Agent Orange and Type 2 Diabetes
Vietnam veterans with type 2 diabetes are eligible for disability compensation from the Department of Veterans Affairs (VA) based on their presumed exposure to Agent Orange or other herbicides. In 2000, the VA added type 2 diabetes to the list of "presumptive diseases associated with herbicide exposure." That action followed a report from the National Academy of Sciences that found "limited/suggestive" evidence of an association between the chemicals used in herbicides during the Vietnam War, such as Agent Orange, and type 2 diabetes.
The evidence of a link between exposure to Agent Orange (or dioxin, the problematic contaminant in Agent Orange) and diabetes is modest. Most of the association between Agent Orange and diabetes comes from studies of people who lived near or worked at manufacturing plants that produced large quantities of Agent Orange dioxin. In those cases, there appears to be some relationship between Agent Orange exposure and increased insulin resistance, the precursor to type 2 diabetes. In general the exposure that Vietnam veterans had to Agent Orange was much less than in the populations studied by scientists. Still, the VA has added diabetes to the list of conditions for which Vietnam veterans are eligible for disability compensation.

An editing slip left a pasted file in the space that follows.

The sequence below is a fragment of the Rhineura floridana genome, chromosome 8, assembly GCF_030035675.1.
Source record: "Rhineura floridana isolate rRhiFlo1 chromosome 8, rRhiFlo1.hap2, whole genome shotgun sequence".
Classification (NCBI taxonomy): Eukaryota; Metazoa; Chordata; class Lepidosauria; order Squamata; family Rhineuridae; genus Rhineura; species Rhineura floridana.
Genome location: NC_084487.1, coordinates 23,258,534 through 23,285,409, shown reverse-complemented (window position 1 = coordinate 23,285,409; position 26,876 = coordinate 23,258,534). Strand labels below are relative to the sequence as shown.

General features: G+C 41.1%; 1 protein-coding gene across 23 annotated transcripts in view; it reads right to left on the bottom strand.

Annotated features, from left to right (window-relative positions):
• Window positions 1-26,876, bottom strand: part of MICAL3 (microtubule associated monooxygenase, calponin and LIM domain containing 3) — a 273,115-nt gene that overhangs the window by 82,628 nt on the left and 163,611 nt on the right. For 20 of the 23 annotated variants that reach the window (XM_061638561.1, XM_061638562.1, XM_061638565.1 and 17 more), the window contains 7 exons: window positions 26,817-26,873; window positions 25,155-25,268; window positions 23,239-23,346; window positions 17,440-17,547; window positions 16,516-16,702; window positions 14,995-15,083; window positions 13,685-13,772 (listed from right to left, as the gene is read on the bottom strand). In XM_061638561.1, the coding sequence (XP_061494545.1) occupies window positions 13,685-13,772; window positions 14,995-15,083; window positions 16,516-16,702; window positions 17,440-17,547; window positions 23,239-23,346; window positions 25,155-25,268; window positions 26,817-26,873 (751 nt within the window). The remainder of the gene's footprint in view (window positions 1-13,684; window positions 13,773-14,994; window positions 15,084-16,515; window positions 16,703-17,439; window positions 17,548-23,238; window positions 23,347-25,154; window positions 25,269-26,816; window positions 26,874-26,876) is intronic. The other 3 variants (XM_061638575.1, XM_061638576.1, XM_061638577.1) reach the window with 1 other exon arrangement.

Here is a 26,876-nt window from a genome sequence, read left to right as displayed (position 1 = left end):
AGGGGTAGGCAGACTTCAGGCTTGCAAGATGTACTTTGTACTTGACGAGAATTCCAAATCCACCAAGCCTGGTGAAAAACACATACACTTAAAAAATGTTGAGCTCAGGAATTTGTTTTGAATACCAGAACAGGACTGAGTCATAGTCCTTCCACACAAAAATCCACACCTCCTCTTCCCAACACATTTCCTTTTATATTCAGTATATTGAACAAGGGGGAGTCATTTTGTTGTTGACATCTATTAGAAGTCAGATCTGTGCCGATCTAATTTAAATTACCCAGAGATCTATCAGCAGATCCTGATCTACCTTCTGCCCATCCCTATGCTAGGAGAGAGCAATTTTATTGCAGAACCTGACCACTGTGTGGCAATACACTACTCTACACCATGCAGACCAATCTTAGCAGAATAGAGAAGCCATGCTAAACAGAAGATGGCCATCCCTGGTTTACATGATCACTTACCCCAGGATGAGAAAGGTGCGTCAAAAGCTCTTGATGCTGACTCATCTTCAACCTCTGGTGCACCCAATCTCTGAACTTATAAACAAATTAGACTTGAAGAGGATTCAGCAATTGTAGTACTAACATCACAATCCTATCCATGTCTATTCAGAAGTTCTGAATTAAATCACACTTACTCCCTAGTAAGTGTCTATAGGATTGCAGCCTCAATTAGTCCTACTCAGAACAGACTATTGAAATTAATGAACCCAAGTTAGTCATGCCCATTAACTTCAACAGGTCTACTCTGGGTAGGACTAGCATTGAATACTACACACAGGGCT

What is Agent Orange and what is dioxin?
Agent Orange was a herbicide used in Vietnam to kill unwanted plants and to remove leaves from trees which otherwise provided cover for the enemy. In the 1970s some veterans became concerned that exposure to Agent Orange might cause delayed health effects. The concern about Agent Orange focuses not on the active ingredient, an herbicide with little or no effect on animals, but on a trace contaminant in the herbicide, dioxin. Studies have shown that dioxin and dioxin-like compounds (DLCs) can cause a variety of illnesses in laboratory animals. More recent studies have suggested that the chemical may be related to a number of types of cancer and other disorders.